The next year brought the CD format into my life. By the summer of 1985, I had my first player. Soon, I was trading in my vinyl [see: The Great Vinyl Purge] at used record stores for the shiny, silver platters. I cut loose all of my Bowie since I was clearly going to buy them on the preferred format. right? After all, he was such a significant artist in my Record Cell. Not only that, but it seems that he was the first artist to have his entire back catalogue available in the format. [As long as you don’t count his Deram debut album – ssh!] Well, that was the plan. In reality, I was doing a bit of freelance for a pal who owned Armadillo Records, so I found myself taking out some design work in return for a lot of trade; at least for a few months. The only Bowie CD that had drifted into his bins during that period was this one.
This was a “new” compilation from 1984 that RCA compiled to jump on the “Let’s Dance” wave of popularity the artist had in the mid-80s. It’s sort of like a mashup of “changesonebowie’ and “changestwobowie” minus most of the deep cuts. At the time I was simply happy to have some David Bowie I could play easily in the preferred format.
1985 also brought the gruesome spectacle of Live Aid and became the nail in the death of Post-Punk, in case anyone was still paying attention. Our man David Bowie had his hands all over the hammer. I had bailed out of the actual Live Aid footage after about an hour or so in. I could see that it was not going to make me happy, but I saw The Boomtown Rats and what they deigned to show of Ultravox’s set before turning it off. I didn’t see David Bowie’s set but after the event, this single was all over MTV.
Bowie and Jagger camped it up in the video with Bowie effortlessly outgunning his partner without breaking into a sweat. The single actually seemed to be fairly successful reaching seven in America and number one in the UK; a first for Bowie in the US since all of his singles after “Modern Love” failed to light the charts afire. Since all of the profits were going to Live Aid, only a churl would balk. At least it was something that was knocked out in a matter of hours; video included! The stars seemed to be having fun; as ghastly as it looked. I sincerely hope that they were having fun, at any rate. Did I buy a copy? Not really. To this day I only have the song on various video compilations.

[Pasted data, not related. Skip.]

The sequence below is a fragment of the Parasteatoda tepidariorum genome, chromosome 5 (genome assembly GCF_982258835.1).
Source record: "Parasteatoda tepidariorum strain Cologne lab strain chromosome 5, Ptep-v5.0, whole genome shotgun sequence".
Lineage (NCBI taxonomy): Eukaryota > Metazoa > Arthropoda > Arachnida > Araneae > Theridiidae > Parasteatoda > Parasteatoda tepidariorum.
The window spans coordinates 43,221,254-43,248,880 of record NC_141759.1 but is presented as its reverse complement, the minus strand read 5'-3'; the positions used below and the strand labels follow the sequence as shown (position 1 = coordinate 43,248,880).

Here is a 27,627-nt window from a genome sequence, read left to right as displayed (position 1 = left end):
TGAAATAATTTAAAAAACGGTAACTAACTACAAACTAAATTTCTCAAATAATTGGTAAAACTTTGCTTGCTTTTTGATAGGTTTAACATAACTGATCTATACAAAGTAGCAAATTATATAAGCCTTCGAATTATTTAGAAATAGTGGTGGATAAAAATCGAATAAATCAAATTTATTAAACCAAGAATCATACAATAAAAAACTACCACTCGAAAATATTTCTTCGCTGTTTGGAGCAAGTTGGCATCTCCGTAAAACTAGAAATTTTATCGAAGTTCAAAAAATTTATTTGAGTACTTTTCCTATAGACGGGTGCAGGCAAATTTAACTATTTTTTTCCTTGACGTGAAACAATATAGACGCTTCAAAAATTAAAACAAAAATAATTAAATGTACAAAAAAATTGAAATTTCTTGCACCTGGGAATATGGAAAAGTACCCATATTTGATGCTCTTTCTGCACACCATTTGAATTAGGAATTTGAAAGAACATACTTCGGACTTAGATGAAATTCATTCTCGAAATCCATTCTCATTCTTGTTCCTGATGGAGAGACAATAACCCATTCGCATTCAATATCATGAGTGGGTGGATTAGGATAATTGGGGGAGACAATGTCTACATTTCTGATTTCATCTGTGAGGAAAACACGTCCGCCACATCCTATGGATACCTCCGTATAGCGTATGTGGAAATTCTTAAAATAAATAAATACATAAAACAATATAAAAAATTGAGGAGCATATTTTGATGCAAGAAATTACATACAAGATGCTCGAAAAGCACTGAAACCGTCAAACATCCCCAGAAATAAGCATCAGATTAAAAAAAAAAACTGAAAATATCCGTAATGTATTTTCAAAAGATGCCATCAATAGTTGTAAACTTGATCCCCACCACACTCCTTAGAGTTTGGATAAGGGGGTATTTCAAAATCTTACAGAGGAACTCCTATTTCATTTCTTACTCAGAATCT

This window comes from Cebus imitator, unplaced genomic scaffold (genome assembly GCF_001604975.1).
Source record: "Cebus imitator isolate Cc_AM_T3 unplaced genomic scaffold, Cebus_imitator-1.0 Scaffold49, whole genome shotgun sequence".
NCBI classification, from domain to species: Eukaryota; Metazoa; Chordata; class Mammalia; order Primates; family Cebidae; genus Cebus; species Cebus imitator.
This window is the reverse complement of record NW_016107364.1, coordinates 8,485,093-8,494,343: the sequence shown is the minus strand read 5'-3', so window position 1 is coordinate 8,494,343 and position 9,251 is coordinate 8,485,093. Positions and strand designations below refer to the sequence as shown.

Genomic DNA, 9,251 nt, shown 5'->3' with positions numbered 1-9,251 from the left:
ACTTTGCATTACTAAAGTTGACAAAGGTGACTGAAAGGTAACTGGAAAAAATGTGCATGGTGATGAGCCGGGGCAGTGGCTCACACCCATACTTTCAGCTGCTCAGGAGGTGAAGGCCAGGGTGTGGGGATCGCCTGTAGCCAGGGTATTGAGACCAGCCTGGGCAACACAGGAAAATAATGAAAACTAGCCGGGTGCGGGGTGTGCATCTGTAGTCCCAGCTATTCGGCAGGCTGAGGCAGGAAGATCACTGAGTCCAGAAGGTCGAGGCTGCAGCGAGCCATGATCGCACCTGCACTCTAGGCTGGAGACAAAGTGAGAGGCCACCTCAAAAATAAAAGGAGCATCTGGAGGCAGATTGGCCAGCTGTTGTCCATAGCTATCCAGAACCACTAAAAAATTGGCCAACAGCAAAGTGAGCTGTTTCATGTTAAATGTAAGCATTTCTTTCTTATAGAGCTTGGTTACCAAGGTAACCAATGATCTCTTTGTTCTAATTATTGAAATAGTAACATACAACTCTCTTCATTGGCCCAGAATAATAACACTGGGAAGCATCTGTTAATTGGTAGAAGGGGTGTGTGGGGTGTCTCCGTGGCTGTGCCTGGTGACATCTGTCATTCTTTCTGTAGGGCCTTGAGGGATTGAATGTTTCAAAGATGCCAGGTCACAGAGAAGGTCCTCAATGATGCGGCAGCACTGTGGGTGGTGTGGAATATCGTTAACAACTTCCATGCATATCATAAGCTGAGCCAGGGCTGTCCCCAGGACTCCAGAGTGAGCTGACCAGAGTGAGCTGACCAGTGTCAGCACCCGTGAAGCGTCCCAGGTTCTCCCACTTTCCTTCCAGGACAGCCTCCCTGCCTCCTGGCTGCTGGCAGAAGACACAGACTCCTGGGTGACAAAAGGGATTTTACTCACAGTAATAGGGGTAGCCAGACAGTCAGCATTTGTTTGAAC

I also managed to see the vampire movie that Bowie had acted in in 1983. Back then, my friend Jayne asked if I wanted to see it in the theaters, but I was not convinced. It had somewhat dubious sapphic overtones in addition to Bowie as a bloodletter, so I gave it a pass at the time. It was not until I saw the music video for Bauhaus’s performance in the film of “Bela Lugosi’s Dead” as played on MTV during Halloween 1984 by Elvira [a.k.a. Cassandra Peters] that I began to rethink that position. It looked fantastic! A friend in college told me that the first 20 minutes were “art.” When it came on cable TV, I taped it to watch later and it became a visually gorgeous, if slightly fishy cult item among my friends. We dubbed it the “2001 of vampire movies.” Tony Scott’s direction revealed that his advertising background provided certain striking visual skills if not a flair for narrative. Given that the gravely disappointing soft-porn video that Ultravox had themselves made for “Visions In Blue” was so lame, I often considered editing an alternate video for the song with footage from this movie [heavy on the blue filter abuse] replacing the gratuitous nudity of the original.
The next year brought another Bowie movie. This time it was really nothing I cared to see! “Labyrinth” was an ungodly collision between Jim Henson [Muppets…yuck!], George Lucas [already well past his sell-by date and no stranger to populating his film with puppets, either], and …Terry Jones of Monty Python? One out of three ain’t good, and these were some seriously strange bedfellows for a Python! I had no plans to see it until chasinvictoria cajoled me into accompanying him and his girlfriend at the time [and one of her friends, if memory serves] into seeing it during its run. Well, that was two hours of my life I could not get back for love nor money! I had seen the video for “Underground” when premiered on MTV and the gospel-tinged soul track combined with tons of foam rubber puppets only made my bile rise. I should have turned a deaf ear to his invite, but when friends call, my instinct is to go. Even for what was obviously a bad Bowie film.
For many, many years “Underground was the only track from the soundtrack album that I was familiar with. It remains a “Bowie album” that never has and still hasn’t darkened my Record Cell… and I aim to keep it that way. Bowie had clearly fallen and could not get up! His EMI era was going from bad to worse with vicious velocity.
Next: … The nadir…